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Why can’t beer be more like gin?

1 May

Download a PDF copy of the 2019 report

A study into female attitudes and behaviours towards beer by women and beer interest group, Dea Latis, reveals that women would switch to beer if it wasn’t associated with pints, bloating and sexist imagery and reinvented itself, as gin has done in recent years, with added elegance, better glassware and a premium serve.

In a follow up to The Gender Pint Gap, published last year, The Beer Agender explores in more detail the opinions and attitudes of women; their perceptions of beer – the product, the service, the drinkers, and the world it inhabits.

The Beer Agender includes revealing quotes from the women who took part in the research that showed women can often be their own harshest critics. With only 17% of women drinking beer regularly* the report shows that they are still influenced by the complex attitudes and imagery associated with men and beer.

The Beer Agender reports that:

  • the image of beer and its advertising is often associated with beer-swilling men in pubs;
  • the typical female beer drinker is someone who doesn’t care too much about what other people think of her or is a woman who doesn’t care too much about what she thinks of herself;
  • the bloat factor is a major consideration and feeling tight across the belly and burping is a big barrier to drinking beer on a night out;
  • women definitely don’t want a ladies-only beer and want to move beyond volume to focus more on beautiful glassware and lighter, more golden beers;
  • they want tastings as standard, with glasses and packages of beer that are smaller than a half pint, but with more interest and more flavours;
  • and that matching types of food with beer is an attractive proposition for women but they need to taste, sample, inspired and enticed.

The report’s co-author, beer sommelier and Dea Latis director Annabel Smith said: “This year’s report illustrated that many women in this country still have some ingrained deep-seated beliefs and perceptions about beer. And many of these are not positive. Women don’t want a beer made for women. Women just want the beer and pub industry to look at things from their perspective, and reconsider how beer is presented and positioned to them.”

The Beer Agender suggests that brewers and retailers should take these issues on board and stop dwelling on past beliefs. It concludes that women who drink beer are relaxed and happy and fun and in control and generally comfortable within their own skin and it should be this confident woman that other women aspire to be.

Jaega Wise, Head Brewer for Wild Card Brewing in Walthamstow, London commented on the report, saying: “This report is important for the health and growth of the beer industry in the UK. Many factors, long suspected in the complicated relationship between women and beer, specifically in the UK, have been confirmed with this thorough research. There is a huge amount of work for the beer industry to do to overcome outdated stereotypes facilitated by decades of damaging advertising.”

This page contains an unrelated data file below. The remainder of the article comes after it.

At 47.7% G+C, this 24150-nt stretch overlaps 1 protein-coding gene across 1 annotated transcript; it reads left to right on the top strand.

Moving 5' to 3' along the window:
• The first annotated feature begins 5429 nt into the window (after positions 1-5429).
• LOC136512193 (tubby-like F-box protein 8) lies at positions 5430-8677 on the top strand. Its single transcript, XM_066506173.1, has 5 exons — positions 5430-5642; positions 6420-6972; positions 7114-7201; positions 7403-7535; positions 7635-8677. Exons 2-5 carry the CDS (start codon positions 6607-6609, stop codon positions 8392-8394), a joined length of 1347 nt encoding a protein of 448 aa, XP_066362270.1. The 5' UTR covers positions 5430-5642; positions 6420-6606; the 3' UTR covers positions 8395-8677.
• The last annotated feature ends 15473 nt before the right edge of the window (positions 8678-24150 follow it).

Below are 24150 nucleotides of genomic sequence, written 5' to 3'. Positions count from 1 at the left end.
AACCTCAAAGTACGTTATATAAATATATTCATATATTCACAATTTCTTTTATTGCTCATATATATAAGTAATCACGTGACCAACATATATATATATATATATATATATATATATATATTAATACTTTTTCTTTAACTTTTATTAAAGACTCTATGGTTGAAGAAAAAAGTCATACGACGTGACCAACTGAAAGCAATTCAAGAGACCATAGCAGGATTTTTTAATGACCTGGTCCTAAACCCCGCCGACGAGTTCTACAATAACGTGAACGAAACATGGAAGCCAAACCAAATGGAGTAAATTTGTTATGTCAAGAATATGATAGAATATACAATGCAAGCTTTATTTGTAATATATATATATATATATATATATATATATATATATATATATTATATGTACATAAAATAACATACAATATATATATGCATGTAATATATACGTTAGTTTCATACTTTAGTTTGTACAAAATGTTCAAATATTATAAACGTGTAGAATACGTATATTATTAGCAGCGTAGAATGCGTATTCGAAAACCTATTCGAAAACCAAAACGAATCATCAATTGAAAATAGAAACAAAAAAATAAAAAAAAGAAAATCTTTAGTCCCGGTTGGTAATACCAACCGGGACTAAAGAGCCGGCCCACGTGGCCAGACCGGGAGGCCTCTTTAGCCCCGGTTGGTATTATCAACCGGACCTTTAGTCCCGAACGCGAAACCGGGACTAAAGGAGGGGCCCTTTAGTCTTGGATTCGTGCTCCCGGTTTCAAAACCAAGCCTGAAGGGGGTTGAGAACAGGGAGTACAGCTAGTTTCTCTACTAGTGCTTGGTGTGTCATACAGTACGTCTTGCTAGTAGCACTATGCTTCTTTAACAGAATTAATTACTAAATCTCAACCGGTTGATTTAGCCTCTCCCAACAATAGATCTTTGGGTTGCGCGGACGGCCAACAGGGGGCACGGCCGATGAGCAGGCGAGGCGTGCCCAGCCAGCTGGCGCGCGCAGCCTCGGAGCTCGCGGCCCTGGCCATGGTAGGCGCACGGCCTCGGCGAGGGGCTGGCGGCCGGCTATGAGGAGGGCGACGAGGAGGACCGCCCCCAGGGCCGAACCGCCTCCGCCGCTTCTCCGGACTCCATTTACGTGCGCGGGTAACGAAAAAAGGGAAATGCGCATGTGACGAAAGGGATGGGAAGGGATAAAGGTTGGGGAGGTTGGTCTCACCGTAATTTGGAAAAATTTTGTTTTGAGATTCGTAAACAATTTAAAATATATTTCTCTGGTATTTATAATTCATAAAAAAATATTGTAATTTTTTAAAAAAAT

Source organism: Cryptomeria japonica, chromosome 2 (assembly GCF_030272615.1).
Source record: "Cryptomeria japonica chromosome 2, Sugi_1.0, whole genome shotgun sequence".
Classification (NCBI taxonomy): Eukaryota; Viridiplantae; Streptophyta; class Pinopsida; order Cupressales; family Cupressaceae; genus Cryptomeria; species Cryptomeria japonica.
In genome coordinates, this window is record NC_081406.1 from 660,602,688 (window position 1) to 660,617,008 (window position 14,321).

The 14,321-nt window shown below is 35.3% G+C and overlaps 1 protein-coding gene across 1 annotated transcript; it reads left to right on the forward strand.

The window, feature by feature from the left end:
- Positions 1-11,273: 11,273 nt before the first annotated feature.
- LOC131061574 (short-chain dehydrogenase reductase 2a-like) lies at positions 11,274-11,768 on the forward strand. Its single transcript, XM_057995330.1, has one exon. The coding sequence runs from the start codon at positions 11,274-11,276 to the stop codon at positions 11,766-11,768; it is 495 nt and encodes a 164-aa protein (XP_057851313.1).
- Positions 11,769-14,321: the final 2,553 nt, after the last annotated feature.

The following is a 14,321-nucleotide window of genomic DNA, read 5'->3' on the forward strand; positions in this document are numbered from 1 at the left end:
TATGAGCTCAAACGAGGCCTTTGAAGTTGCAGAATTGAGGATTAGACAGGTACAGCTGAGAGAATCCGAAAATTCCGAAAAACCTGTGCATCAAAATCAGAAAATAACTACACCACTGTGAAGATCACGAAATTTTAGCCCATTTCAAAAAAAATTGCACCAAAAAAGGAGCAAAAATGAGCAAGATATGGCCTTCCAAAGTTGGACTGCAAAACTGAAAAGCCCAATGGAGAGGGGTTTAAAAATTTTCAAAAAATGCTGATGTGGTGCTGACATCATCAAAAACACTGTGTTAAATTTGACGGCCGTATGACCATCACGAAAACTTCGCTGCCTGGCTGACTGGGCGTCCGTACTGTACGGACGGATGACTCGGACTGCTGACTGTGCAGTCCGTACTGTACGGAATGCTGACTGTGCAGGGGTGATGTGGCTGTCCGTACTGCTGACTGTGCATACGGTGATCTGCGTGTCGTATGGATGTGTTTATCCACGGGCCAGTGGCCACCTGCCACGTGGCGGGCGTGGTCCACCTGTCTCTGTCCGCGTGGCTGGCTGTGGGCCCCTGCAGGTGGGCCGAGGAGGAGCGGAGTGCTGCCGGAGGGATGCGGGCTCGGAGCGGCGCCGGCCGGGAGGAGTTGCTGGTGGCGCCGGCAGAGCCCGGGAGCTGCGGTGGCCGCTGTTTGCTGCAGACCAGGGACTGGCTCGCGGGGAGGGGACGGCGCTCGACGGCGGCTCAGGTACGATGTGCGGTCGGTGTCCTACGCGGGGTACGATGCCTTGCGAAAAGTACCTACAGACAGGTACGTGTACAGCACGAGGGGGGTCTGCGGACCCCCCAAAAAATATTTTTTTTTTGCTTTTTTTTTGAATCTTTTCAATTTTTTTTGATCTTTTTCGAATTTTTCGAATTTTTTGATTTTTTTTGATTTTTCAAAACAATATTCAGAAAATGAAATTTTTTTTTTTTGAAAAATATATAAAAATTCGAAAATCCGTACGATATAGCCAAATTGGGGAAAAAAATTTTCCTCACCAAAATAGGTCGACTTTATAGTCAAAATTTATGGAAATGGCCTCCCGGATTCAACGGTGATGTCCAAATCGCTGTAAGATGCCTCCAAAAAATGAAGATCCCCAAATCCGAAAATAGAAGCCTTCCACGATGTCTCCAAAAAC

*The Gender Pint Gap survey conducted by YouGov

Survey Methodology

The Dea Latis survey was conducted using a qualitative approach that involved facilitating a two hour ‘beer event’ in Sutton Coldfield, along with eight paired in-depth interviews held in Manchester and Watford.

During the beer event, participants were given an opportunity to try several beers and were also asked to come up with their own ideas around encouraging more women to drink more beer.

The follow-up paired in-depth interviews gave us a chance to probe further on some issues which emerged in the beer event, as well as finding out more about the real reasons women choose beer less frequently than they might.

The sample for the beer event and in-depth interviews was deliberately split by age, social grade, life-stage and beer usership, this to partly reflect the sample from the first report undertaken.

The Beer Agender research and report was funded by a grant from the Brewing and Education Fund run by The Worshipful Company of Brewers.

The Gender Pint Gap in 2018 reported that currently, only 17% of women drink beer at least once a week (compared to 53% of men) and male oriented advertising is the main barrier to over a quarter (27%) of women drinking beer – rising even higher for the 18-24 year-old female group to almost half (48%).

A fifth of women (20%) find the thought of calories in beer and putting on weight to be the biggest reason for not drinking beer and 17% of women feel that ‘being judged by others’ is the third biggest barrier to drinking beer.

Taste is the great divide: Of the women who drink beer 56% do so because they like the taste; conversely, of the women who never drink beer 83% do so because they don’t like the taste.

What stood out most was that female attitudes towards beer have not changed much since the last major survey in 2009.

Emma Inch wins top writing award

23 Nov

Brighton based beer writer and radio broadcaster Emma Inch has been named Beer Writer of the Year 2018 at the Guild of Beer Writers’ annual awards ceremony last night alongside six other women writers and brewers.

Beer Writer of the Year is the top award in the Guild’s annual competition for writing about beer and pubs, which this year received more than 140 entries across nine categories. Inch won two category awards – National Media and Online Communication – on her way to the top prize.

Emma is the creator and presenter of Fermentation Radio, the UK’s only regular beer and brewing show on FM radio. She has written for a number of national and international publications, judges regularly at beer competitions and this summer established the first Brighton & Hove Beer Week.